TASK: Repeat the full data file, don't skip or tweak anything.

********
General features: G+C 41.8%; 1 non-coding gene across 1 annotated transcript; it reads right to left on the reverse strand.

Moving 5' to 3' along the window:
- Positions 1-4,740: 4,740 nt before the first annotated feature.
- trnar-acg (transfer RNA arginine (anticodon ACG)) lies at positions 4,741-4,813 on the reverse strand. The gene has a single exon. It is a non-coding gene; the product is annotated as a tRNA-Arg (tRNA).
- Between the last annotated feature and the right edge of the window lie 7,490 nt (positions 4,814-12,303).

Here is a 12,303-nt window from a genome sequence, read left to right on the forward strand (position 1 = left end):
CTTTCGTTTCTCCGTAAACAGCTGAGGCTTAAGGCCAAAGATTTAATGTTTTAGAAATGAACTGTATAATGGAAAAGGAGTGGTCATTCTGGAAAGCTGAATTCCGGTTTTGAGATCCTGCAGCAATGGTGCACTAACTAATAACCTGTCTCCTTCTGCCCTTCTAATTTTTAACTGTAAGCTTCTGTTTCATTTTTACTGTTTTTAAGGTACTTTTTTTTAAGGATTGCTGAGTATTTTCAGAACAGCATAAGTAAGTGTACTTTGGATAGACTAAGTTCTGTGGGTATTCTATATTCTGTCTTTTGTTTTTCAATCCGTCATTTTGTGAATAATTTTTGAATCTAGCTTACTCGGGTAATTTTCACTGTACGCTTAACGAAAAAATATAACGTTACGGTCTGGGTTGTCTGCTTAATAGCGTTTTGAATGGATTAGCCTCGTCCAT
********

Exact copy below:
General features: G+C 41.8%; 1 non-coding gene across 1 annotated transcript; it reads right to left on the reverse strand.

Moving 5' to 3' along the window:
- Positions 1-4,740: 4,740 nt before the first annotated feature.
- trnar-acg (transfer RNA arginine (anticodon ACG)) lies at positions 4,741-4,813 on the reverse strand. The gene has a single exon. It is a non-coding gene; the product is annotated as a tRNA-Arg (tRNA).
- Between the last annotated feature and the right edge of the window lie 7,490 nt (positions 4,814-12,303).

Here is a 12,303-nt window from a genome sequence, read left to right on the forward strand (position 1 = left end):
CTTTCGTTTCTCCGTAAACAGCTGAGGCTTAAGGCCAAAGATTTAATGTTTTAGAAATGAACTGTATAATGGAAAAGGAGTGGTCATTCTGGAAAGCTGAATTCCGGTTTTGAGATCCTGCAGCAATGGTGCACTAACTAATAACCTGTCTCCTTCTGCCCTTCTAATTTTTAACTGTAAGCTTCTGTTTCATTTTTACTGTTTTTAAGGTACTTTTTTTTAAGGATTGCTGAGTATTTTCAGAACAGCATAAGTAAGTGTACTTTGGATAGACTAAGTTCTGTGGGTATTCTATATTCTGTCTTTTGTTTTTCAATCCGTCATTTTGTGAATAATTTTTGAATCTAGCTTACTCGGGTAATTTTCACTGTACGCTTAACGAAAAAATATAACGTTACGGTCTGGGTTGTCTGCTTAATAGCGTTTTGAATGGATTAGCCTCGTCCAT